Friday, August 15, 2008

Local and Regional Scale Biofuels Refineries

Al Fin has always promoted bioenergy on the local and regional scales. Biomass and biofuels crops are ideal for meeting the economic and energy needs of localities and regions. New technology from Oxford Catalysts seems ideal for the use of local bioenergy refineries:
With approximately one tonne of biomass required to produce one barrel of liquid fuel, the transportation of biomass to a large-scale, centralized plant poses a challenge to the economics of biomass-to-liquids production. One approach being taken to address this is the development of small-scale Fischer-Tropsch reactors to convert the waste on a distributed basis locally rather than at large collection centers.

Microchannel reactors—compact reactors featuring channels with diameters in the millimeter range—are potentially the best candidates for this job. They enable more efficient and precise temperature control, and the small diameter channels dissipate heat more quickly than conventional reactors with larger channel diameters in the 20-30 mm (i.e. inch) range so more active catalysts can be used. As a result, microchannel reactors can exhibit conversion efficiencies in the range of 70% per pass.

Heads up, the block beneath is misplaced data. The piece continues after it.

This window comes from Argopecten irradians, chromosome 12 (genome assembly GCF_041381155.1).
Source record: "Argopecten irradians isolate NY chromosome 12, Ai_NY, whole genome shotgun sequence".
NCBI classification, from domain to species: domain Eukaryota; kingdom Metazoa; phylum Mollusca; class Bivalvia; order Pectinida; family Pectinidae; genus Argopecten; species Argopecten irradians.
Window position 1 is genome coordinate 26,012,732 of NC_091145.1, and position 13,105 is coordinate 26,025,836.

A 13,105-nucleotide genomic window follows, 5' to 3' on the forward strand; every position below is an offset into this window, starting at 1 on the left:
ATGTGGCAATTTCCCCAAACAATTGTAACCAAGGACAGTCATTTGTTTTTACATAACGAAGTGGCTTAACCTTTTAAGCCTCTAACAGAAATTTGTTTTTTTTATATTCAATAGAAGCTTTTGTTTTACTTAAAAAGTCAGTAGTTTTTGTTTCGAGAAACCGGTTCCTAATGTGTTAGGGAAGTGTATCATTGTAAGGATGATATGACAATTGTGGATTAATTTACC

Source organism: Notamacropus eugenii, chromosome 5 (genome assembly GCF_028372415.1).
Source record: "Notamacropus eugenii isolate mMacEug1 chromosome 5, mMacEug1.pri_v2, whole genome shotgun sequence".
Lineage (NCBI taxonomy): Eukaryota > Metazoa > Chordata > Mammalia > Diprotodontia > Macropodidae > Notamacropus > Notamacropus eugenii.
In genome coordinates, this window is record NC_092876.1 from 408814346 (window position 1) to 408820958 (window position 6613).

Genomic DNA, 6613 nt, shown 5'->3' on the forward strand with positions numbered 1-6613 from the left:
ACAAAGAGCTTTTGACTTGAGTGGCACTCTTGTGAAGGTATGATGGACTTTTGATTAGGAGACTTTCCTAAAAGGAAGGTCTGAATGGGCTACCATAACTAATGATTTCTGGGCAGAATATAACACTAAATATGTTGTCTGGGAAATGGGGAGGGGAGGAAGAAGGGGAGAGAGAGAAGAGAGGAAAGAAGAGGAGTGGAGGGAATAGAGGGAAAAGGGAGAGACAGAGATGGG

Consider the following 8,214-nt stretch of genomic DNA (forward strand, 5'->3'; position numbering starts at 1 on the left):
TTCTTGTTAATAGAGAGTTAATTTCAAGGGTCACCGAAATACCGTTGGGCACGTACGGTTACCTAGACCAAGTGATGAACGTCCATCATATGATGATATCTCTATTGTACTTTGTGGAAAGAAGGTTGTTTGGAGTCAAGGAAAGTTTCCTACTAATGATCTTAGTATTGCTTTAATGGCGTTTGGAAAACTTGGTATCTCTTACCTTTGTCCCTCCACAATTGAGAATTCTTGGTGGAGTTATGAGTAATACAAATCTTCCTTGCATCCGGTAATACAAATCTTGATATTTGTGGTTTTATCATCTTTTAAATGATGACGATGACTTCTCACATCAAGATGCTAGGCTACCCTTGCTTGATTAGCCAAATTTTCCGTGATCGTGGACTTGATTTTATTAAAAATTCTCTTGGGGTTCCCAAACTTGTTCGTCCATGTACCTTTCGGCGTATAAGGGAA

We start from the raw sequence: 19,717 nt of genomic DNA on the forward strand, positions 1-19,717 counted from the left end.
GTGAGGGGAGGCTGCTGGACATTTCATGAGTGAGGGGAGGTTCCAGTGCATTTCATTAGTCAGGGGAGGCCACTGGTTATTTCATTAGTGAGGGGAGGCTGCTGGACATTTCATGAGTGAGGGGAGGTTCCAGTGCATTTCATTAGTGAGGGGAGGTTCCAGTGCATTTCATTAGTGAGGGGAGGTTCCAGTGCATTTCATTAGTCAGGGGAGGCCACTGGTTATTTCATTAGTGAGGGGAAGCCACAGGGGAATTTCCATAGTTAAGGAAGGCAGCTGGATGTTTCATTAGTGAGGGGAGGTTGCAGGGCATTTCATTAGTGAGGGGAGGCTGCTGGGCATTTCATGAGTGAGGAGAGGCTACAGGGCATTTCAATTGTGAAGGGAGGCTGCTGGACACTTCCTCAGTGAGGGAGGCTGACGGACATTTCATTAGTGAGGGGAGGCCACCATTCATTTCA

Microchannel reactors are designed for economical production on a small scale. A single microchannel reactor block might produce up to 50 barrels (bbls) of liquid fuel/day. Conventional FT plants, in contrast, are designed to work at minimum capacities of 2,000 bbls/day, and function well and economically at capacities of 30,000 bbls/day or higher. They exhibit conversion efficiencies in the range of 50% or less per pass. _GCC
Eventually, the infrastructure for large scale biomass to biofuels conversion will be built to meet national and international needs. But for the next few decades, the small-biorefinery niche will present huge opportunities for local investors, farmers, foresters, and entrepreneurs. A bioenergy industry grown from the bottom up is the type of empowerment that should suit rural communities in both the developed world and the third world.

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